Titre: Antenna selection in large arrays
Conférencier: Sébastien Roy , Université de Sherbrooke, Canada
Lieu: ZOOM / https://us02web.zoom.us/j/83596206522?pwd=Z3d5ZXBBWENBejZlQmhkeUo5NmtPZz0 ,
Date et heure: jeudi le 19 mai 2022 de 14:00 à 15:00

Résumé: Nearly all modern high-throughput digital communication devices include multiple antennas, including cellular base stations, WiFi access points, WiFi terminals, cellular phones, etc. In fact, much of the promised capacity of 5G relies on the use of massive MIMO (multi-input, multi-output) techniques at the base station requiring a large number of antennas (typically 64 on current systems). Historically, a sharp inflection point in the system spectral efficiency trend of broadband wireless communications can be traced back to 2005, when multi-antenna techniques began to be widely deployed. However, as the number of antennas grows large, the replication of RF chains becomes problematic. Indeed, RF and analog components do not follow Moore’s law and are typically expensive and power-hungry. High-speed A/D and D/A converters in each branch also constitute cost and power bottlenecks. Since the antenna themselves are typically cheap, it makes sense to reduce the number of RF chains and select one or a subset of antennas through switching means. If the selection is appropriate, it can be shown that all the diversity gain and much of the capacity gain of a large antenna array can be captured, at a greatly reduced cost. Such a selection can be performed at the transmitter, the receiver, or both. From the receiver standpoint, various forms of generalized selection combining (GSC - selecting a subset of K antennas in an L-antenna array) have been extensively studied and the literature on the topic is abundant. However, most contributions overlook practical constraints imposed by the hardware switching matrix required for selection. It will be shown that imposing constraints on the selection process, such that the selected subset is theoretically suboptimal, actually leads to superior performance in practice when such hardware aspects are taken into account.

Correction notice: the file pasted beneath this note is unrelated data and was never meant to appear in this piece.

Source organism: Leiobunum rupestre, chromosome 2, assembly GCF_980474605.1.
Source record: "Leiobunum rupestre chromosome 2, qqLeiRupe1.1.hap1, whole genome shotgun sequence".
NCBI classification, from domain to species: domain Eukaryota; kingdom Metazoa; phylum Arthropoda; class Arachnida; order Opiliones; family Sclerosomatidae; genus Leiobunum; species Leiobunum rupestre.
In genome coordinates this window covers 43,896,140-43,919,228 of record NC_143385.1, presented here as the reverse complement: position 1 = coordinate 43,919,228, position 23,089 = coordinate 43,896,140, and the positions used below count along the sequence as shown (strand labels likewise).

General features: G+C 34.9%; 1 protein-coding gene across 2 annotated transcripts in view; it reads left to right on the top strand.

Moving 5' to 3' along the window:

Note biographique: Sébastien Roy (M’00) received the B.Sc.A. and M.Sc. degrees in electrical engineering from Université Laval, Québec, QC, Canada, in 1991 and 1993, respectively, and the Ph. D. degree from Carleton University, Ottawa, ON, Canada in 2000. From 2000 to 2002, he was a National Sciences and Engineering Research Council of Canada (NSERC) Postdoctoral Fellow at Université Laval. In 2007, 2009, 2011, and 2018, he was invited professor with École Nationale Supérieure de Sciences Appliquées et de Technologie (ENSSAT), Lannion, France. In 2015, he was invited professor with Institut National de Sciences Appliquées (INSA), Rennes, France. From 2002 to 2012, he was sucessively Assistant, Associate (from 2005), and Full Professor (from 2010) at Université Laval. In 2012, he joined the Electrical and Computer Engineering Department, Université de Sherbrooke, Sherbrooke, QC, where he is currently Full Professor, was Department Chair from 2016 to 2017, and where he is working on system-oriented and implementation aspects of digital intelligence, signal processing, advanced wireless communications, and cybersecurity. He is co-founder and co-leader of Université de Sherbrooke’s Center of Excellence in Integrated Intelligent Systems (CESIIUS). He is also a co-founder of the Digital Distributed Intelligence Network (D2IN), a multi-university consortium currently being established in Quebec with funding from the Canadian Foundation for Innovation. Dr. Roy is active in industrial consulting and was involved in the organization of several international conferences. He is also recipient of multiple teaching, research, and technology transfer awards.

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